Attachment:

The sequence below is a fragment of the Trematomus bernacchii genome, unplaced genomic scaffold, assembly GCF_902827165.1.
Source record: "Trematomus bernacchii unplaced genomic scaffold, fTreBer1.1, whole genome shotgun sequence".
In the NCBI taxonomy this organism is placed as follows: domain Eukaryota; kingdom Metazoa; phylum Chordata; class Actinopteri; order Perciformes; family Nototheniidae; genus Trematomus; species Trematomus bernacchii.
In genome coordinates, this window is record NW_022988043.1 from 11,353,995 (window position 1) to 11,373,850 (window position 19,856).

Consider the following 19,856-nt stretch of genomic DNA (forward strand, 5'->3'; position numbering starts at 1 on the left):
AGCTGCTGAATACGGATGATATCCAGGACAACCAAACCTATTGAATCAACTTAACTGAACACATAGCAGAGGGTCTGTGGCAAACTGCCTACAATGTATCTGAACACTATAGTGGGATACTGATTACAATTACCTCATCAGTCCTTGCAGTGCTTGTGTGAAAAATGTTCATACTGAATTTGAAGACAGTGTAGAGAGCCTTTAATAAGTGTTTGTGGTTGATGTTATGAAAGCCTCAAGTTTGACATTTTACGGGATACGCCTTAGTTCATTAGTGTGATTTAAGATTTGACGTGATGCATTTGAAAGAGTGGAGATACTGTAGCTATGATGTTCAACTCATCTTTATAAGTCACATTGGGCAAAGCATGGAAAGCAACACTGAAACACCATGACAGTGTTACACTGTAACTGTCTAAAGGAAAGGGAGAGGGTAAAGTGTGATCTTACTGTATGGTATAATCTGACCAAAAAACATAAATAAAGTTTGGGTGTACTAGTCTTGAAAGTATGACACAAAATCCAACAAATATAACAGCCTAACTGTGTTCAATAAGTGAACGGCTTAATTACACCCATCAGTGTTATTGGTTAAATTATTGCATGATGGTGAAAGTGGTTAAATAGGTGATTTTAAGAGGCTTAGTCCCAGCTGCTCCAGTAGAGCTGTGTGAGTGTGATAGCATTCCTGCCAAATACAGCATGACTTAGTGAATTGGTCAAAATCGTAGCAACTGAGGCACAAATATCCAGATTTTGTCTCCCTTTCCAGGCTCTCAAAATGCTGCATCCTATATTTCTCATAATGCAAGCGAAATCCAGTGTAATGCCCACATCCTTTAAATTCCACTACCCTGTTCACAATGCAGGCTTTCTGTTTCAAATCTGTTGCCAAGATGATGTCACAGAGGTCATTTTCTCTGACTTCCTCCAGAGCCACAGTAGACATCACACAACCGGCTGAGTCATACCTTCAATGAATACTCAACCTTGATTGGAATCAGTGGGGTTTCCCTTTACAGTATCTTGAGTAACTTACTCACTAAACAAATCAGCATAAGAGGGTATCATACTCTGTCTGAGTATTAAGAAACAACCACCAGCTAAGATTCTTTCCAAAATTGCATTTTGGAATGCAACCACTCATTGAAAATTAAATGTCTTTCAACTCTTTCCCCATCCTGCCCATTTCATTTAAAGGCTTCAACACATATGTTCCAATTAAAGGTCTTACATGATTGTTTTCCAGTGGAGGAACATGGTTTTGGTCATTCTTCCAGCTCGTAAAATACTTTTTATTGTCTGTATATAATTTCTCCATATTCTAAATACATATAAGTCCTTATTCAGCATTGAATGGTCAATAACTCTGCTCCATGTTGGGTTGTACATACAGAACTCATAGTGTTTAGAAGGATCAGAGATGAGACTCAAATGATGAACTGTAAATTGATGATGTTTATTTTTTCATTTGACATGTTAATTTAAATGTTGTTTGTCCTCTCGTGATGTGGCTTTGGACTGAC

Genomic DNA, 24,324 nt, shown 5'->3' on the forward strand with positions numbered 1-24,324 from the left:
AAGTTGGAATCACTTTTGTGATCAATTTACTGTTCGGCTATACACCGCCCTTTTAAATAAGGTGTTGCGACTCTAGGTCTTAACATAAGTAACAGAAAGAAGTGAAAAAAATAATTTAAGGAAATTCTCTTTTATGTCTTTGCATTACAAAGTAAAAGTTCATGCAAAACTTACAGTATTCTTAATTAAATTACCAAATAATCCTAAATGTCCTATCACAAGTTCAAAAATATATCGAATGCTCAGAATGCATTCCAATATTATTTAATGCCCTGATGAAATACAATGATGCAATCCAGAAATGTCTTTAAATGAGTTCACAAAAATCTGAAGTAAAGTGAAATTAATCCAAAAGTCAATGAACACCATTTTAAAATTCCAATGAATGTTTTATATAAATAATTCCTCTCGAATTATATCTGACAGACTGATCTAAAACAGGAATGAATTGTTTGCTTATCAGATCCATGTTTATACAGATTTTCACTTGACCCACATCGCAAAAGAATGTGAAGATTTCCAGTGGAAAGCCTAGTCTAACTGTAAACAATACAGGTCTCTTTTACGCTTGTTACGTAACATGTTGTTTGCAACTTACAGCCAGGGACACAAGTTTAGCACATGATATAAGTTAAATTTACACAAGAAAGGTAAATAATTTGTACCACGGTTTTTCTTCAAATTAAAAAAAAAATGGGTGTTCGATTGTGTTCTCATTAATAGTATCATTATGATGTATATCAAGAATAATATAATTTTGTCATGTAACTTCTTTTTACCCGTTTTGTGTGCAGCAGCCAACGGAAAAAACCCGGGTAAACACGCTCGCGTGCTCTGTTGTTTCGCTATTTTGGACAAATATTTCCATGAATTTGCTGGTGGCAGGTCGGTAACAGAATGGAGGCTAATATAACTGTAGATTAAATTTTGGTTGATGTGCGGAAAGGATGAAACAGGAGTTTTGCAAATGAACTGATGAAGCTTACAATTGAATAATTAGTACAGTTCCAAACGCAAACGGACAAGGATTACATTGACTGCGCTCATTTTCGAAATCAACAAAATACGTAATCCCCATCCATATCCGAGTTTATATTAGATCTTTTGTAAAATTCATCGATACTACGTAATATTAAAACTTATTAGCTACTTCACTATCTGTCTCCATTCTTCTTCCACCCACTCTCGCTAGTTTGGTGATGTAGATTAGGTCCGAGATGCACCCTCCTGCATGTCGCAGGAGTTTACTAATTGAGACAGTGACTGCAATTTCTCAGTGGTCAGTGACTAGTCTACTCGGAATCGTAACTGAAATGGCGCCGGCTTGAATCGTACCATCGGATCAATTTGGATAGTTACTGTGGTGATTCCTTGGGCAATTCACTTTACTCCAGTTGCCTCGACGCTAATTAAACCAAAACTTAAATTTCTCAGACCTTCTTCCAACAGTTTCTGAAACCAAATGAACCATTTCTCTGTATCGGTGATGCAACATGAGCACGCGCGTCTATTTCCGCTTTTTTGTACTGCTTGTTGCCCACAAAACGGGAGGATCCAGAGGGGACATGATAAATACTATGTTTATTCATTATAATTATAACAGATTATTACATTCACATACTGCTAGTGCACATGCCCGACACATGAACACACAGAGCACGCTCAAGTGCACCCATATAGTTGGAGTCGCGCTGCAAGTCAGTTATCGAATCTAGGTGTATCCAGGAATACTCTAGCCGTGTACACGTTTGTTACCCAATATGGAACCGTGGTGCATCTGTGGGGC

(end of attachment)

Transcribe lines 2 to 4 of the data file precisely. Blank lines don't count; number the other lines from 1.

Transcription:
Source record: "Trematomus bernacchii unplaced genomic scaffold, fTreBer1.1, whole genome shotgun sequence".
In the NCBI taxonomy this organism is placed as follows: domain Eukaryota; kingdom Metazoa; phylum Chordata; class Actinopteri; order Perciformes; family Nototheniidae; genus Trematomus; species Trematomus bernacchii.
In genome coordinates, this window is record NW_022988043.1 from 11,353,995 (window position 1) to 11,373,850 (window position 19,856).